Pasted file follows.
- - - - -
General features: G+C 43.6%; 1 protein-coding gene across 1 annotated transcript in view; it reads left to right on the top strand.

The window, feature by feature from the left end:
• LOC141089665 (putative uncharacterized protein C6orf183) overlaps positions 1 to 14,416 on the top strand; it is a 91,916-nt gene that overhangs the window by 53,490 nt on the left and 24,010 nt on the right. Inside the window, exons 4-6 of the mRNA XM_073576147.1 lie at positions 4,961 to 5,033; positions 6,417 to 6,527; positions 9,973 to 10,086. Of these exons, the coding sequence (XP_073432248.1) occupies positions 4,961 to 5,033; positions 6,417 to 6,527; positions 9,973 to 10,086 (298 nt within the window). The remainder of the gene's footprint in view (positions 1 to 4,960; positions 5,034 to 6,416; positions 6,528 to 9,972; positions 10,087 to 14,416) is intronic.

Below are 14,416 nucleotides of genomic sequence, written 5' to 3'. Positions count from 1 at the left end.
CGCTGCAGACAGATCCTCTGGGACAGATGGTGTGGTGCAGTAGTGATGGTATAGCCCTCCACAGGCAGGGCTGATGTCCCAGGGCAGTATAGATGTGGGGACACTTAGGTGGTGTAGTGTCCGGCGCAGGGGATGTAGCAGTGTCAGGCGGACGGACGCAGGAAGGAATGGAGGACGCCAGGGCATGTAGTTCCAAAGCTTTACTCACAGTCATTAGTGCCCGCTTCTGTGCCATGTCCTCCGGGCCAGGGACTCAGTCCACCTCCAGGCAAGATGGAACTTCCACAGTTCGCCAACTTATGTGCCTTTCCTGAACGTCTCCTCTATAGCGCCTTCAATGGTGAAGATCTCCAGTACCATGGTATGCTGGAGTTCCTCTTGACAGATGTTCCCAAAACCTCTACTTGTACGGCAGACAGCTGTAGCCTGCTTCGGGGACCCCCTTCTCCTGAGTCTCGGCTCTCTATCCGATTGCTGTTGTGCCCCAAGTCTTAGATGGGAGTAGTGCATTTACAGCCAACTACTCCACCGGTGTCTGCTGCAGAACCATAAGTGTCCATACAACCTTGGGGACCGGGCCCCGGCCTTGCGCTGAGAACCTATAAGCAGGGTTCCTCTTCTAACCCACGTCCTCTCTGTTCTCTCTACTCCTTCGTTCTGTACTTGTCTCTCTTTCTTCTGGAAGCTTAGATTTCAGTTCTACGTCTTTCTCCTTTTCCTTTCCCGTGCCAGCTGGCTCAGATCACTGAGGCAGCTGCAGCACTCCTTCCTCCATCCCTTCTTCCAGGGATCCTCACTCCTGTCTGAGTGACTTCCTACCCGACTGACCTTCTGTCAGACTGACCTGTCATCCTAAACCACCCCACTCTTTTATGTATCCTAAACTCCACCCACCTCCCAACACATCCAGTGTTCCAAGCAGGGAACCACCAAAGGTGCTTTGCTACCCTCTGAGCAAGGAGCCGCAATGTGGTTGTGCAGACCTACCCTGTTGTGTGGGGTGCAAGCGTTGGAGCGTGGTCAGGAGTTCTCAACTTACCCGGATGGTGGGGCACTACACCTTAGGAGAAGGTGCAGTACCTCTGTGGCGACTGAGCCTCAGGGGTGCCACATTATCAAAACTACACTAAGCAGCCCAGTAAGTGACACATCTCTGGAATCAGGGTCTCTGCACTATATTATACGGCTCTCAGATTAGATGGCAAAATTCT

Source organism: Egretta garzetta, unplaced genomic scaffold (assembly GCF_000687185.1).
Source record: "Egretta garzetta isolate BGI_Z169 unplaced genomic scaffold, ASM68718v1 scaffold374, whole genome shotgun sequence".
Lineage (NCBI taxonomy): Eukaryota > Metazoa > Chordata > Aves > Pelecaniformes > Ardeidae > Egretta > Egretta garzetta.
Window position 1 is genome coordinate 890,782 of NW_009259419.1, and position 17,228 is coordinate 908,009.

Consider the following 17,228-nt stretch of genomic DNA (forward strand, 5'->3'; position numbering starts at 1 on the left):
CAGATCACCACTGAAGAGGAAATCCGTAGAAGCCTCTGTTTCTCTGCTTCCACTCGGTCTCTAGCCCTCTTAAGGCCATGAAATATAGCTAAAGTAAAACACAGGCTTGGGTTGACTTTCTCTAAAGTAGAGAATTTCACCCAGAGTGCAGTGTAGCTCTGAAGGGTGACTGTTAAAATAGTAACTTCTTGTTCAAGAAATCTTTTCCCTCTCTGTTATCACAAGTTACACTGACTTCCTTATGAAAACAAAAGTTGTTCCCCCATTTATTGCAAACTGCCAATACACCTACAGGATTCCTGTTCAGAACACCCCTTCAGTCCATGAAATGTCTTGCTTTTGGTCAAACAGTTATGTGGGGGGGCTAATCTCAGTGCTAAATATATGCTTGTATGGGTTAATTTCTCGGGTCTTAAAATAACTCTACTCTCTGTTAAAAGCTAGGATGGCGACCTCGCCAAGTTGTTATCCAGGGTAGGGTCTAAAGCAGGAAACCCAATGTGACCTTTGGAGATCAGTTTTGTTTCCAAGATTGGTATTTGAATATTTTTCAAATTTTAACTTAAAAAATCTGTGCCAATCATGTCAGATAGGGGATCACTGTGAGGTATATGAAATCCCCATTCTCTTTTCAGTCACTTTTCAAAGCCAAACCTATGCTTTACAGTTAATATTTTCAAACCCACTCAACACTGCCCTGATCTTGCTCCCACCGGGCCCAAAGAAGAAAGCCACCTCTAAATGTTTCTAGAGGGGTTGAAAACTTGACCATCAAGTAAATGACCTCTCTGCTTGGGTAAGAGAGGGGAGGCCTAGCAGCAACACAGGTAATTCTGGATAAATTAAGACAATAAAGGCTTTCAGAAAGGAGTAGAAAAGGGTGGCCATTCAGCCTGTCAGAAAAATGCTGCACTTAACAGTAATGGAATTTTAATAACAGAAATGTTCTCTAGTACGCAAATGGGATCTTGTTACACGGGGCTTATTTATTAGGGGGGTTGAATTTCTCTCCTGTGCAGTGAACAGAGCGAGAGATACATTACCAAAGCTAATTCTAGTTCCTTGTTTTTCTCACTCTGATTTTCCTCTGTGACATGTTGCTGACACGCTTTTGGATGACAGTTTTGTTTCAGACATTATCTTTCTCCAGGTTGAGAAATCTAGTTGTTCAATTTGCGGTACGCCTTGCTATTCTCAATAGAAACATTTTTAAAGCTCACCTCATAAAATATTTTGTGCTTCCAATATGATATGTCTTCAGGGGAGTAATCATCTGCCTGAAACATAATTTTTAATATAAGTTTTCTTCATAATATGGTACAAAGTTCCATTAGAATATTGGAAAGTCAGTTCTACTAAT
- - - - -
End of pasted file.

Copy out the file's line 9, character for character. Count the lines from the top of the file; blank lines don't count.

Window position 1 is genome coordinate 890,782 of NW_009259419.1, and position 17,228 is coordinate 908,009.